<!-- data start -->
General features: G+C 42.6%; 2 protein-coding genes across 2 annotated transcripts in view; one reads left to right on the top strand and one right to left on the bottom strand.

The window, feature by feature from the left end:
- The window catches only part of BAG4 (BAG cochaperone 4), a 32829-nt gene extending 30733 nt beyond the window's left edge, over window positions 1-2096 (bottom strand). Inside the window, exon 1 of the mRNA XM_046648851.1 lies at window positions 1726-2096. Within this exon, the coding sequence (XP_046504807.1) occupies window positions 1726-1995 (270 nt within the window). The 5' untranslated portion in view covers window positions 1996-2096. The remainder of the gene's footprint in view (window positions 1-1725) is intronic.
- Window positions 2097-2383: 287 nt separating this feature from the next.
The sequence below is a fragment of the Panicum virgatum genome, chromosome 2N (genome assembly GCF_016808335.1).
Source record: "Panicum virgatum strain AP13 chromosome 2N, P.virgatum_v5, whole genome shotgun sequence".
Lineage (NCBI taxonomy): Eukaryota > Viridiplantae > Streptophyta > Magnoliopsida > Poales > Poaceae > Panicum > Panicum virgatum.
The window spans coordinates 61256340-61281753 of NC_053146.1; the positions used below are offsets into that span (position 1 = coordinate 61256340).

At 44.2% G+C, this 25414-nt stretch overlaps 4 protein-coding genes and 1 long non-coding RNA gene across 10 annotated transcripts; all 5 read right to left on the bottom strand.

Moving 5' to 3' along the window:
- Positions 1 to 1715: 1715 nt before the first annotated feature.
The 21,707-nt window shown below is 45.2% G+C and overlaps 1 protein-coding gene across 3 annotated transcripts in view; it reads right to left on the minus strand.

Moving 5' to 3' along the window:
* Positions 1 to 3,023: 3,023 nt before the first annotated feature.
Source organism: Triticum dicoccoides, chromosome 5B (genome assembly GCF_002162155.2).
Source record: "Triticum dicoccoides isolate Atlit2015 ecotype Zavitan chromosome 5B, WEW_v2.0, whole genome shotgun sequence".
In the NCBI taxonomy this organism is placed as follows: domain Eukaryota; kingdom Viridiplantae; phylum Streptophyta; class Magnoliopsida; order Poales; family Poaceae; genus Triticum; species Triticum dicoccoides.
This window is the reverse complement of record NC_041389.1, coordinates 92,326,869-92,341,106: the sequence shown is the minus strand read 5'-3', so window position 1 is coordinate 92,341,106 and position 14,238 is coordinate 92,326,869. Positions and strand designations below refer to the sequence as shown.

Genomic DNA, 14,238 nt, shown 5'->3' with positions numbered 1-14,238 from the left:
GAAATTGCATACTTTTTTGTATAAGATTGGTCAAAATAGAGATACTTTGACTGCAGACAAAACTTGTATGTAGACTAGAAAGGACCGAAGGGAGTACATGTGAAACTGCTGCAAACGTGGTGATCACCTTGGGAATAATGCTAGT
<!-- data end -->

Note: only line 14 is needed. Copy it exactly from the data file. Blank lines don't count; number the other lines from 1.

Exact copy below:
* Positions 1 to 3,023: 3,023 nt before the first annotated feature.